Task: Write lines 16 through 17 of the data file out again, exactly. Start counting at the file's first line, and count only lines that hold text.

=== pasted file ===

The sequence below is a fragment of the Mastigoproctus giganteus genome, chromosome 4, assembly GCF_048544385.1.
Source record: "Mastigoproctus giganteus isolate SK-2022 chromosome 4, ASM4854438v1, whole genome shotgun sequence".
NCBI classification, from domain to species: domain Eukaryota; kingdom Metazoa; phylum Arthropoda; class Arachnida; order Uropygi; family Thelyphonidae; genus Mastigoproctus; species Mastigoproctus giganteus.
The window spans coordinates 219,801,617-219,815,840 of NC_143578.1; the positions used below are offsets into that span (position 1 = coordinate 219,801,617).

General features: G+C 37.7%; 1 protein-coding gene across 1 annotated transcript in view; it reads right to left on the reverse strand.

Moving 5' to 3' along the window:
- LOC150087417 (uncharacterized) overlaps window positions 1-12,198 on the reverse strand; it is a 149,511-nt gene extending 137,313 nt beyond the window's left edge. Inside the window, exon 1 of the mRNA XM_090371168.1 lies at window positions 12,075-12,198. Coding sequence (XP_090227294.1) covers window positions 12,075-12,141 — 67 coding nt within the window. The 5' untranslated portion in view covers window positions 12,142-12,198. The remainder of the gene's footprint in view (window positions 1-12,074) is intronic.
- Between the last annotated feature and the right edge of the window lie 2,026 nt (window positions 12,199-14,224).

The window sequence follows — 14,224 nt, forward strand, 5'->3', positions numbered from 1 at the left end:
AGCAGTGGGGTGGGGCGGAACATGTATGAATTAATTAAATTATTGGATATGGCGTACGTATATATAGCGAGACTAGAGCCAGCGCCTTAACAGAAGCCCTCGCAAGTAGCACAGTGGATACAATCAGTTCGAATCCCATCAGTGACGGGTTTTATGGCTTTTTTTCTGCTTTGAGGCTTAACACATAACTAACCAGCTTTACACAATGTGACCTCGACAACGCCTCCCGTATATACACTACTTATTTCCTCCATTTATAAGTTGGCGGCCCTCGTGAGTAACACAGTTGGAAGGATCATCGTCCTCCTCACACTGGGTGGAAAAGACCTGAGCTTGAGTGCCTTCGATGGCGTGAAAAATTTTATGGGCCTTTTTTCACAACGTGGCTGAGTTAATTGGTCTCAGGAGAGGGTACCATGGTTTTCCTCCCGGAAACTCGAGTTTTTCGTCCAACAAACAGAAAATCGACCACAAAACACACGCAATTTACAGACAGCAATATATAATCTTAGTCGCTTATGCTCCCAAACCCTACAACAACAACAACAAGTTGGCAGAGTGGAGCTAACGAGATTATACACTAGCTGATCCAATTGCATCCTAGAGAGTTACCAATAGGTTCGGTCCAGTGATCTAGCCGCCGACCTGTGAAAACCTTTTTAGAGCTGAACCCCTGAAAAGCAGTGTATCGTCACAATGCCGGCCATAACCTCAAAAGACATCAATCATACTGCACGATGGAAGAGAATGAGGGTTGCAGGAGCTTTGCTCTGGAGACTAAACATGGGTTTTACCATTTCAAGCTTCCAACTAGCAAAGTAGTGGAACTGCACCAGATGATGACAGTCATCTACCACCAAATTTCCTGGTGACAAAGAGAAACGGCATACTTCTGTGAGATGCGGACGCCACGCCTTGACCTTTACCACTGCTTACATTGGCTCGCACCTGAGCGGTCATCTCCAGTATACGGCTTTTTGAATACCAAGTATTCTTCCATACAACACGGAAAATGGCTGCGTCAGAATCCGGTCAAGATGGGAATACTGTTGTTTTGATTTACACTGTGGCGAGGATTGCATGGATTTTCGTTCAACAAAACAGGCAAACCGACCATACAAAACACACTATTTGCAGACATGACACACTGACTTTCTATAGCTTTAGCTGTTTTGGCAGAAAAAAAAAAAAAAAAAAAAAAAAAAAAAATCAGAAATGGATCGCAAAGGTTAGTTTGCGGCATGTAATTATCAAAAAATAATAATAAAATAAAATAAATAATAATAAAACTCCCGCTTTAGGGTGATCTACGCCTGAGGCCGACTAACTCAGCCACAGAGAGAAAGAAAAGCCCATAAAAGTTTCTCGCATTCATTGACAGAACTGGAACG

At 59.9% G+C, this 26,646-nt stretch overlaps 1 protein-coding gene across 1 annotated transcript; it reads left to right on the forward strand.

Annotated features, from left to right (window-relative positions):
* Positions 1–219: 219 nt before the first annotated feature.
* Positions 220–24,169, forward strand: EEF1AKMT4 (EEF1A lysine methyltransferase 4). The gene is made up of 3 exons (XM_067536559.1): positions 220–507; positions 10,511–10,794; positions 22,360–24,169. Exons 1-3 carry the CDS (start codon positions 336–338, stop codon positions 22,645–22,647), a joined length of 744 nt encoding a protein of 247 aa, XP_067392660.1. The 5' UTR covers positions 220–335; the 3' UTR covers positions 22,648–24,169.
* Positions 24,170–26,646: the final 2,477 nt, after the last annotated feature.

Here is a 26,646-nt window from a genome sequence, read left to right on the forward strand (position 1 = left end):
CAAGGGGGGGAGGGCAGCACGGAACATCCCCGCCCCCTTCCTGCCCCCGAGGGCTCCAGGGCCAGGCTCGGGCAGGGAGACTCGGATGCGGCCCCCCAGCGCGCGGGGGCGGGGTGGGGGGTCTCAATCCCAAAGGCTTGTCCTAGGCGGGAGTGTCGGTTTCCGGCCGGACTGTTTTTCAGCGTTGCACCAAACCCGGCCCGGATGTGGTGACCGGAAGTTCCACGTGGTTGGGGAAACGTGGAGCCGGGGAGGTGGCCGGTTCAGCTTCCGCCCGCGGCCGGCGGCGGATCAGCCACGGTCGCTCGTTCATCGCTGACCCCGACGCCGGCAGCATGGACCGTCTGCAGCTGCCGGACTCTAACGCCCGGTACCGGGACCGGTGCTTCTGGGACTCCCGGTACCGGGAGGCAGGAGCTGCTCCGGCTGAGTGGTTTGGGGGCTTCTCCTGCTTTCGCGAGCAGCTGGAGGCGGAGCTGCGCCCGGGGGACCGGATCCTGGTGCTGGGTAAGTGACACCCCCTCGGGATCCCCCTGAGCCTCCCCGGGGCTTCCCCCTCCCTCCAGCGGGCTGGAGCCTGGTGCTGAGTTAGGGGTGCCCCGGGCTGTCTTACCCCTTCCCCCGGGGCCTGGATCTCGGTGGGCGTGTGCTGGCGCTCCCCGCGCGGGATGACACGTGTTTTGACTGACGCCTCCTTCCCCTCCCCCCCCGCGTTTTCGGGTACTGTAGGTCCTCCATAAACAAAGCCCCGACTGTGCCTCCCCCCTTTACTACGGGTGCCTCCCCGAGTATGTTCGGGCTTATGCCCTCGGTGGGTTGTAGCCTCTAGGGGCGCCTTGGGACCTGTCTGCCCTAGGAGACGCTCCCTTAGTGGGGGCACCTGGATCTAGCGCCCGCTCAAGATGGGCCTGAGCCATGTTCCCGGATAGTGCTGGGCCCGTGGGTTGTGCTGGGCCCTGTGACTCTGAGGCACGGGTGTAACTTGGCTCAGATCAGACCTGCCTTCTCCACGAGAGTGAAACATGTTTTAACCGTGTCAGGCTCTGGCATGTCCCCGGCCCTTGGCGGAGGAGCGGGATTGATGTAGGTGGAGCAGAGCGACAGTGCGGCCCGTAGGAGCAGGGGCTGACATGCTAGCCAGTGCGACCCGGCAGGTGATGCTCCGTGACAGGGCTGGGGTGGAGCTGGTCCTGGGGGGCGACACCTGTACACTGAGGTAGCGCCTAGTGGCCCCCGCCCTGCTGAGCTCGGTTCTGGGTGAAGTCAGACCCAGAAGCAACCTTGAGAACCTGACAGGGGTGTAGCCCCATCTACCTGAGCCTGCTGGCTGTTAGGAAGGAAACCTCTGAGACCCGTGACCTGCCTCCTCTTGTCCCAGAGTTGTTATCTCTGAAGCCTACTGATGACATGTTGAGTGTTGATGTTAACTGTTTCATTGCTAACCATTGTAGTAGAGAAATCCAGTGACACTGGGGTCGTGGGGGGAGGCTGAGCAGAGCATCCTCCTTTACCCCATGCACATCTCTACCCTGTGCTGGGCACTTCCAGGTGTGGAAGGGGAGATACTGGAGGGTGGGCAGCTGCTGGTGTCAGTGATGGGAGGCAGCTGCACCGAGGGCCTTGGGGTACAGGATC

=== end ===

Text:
Here is a 26,646-nt window from a genome sequence, read left to right on the forward strand (position 1 = left end):
CAAGGGGGGGAGGGCAGCACGGAACATCCCCGCCCCCTTCCTGCCCCCGAGGGCTCCAGGGCCAGGCTCGGGCAGGGAGACTCGGATGCGGCCCCCCAGCGCGCGGGGGCGGGGTGGGGGGTCTCAATCCCAAAGGCTTGTCCTAGGCGGGAGTGTCGGTTTCCGGCCGGACTGTTTTTCAGCGTTGCACCAAACCCGGCCCGGATGTGGTGACCGGAAGTTCCACGTGGTTGGGGAAACGTGGAGCCGGGGAGGTGGCCGGTTCAGCTTCCGCCCGCGGCCGGCGGCGGATCAGCCACGGTCGCTCGTTCATCGCTGACCCCGACGCCGGCAGCATGGACCGTCTGCAGCTGCCGGACTCTAACGCCCGGTACCGGGACCGGTGCTTCTGGGACTCCCGGTACCGGGAGGCAGGAGCTGCTCCGGCTGAGTGGTTTGGGGGCTTCTCCTGCTTTCGCGAGCAGCTGGAGGCGGAGCTGCGCCCGGGGGACCGGATCCTGGTGCTGGGTAAGTGACACCCCCTCGGGATCCCCCTGAGCCTCCCCGGGGCTTCCCCCTCCCTCCAGCGGGCTGGAGCCTGGTGCTGAGTTAGGGGTGCCCCGGGCTGTCTTACCCCTTCCCCCGGGGCCTGGATCTCGGTGGGCGTGTGCTGGCGCTCCCCGCGCGGGATGACACGTGTTTTGACTGACGCCTCCTTCCCCTCCCCCCCCGCGTTTTCGGGTACTGTAGGTCCTCCATAAACAAAGCCCCGACTGTGCCTCCCCCCTTTACTACGGGTGCCTCCCCGAGTATGTTCGGGCTTATGCCCTCGGTGGGTTGTAGCCTCTAGGGGCGCCTTGGGACCTGTCTGCCCTAGGAGACGCTCCCTTAGTGGGGGCACCTGGATCTAGCGCCCGCTCAAGATGGGCCTGAGCCATGTTCCCGGATAGTGCTGGGCCCGTGGGTTGTGCTGGGCCCTGTGACTCTGAGGCACGGGTGTAACTTGGCTCAGATCAGACCTGCCTTCTCCACGAGAGTGAAACATGTTTTAACCGTGTCAGGCTCTGGCATGTCCCCGGCCCTTGGCGGAGGAGCGGGATTGATGTAGGTGGAGCAGAGCGACAGTGCGGCCCGTAGGAGCAGGGGCTGACATGCTAGCCAGTGCGACCCGGCAGGTGATGCTCCGTGACAGGGCTGGGGTGGAGCTGGTCCTGGGGGGCGACACCTGTACACTGAGGTAGCGCCTAGTGGCCCCCGCCCTGCTGAGCTCGGTTCTGGGTGAAGTCAGACCCAGAAGCAACCTTGAGAACCTGACAGGGGTGTAGCCCCATCTACCTGAGCCTGCTGGCTGTTAGGAAGGAAACCTCTGAGACCCGTGACCTGCCTCCTCTTGTCCCAGAGTTGTTATCTCTGAAGCCTACTGATGACATGTTGAGTGTTGATGTTAACTGTTTCATTGCTAACCATTGTAGTAGAGAAATCCAGTGACACTGGGGTCGTGGGGGGAGGCTGAGCAGAGCATCCTCCTTTACCCCATGCACATCTCTACCCTGTGCTGGGCACTTCCAGGTGTGGAAGGGGAGATACTGGAGGGTGGGCAGCTGCTGGTGTCAGTGATGGGAGGCAGCTGCACCGAGGGCCTTGGGGTACAGGATC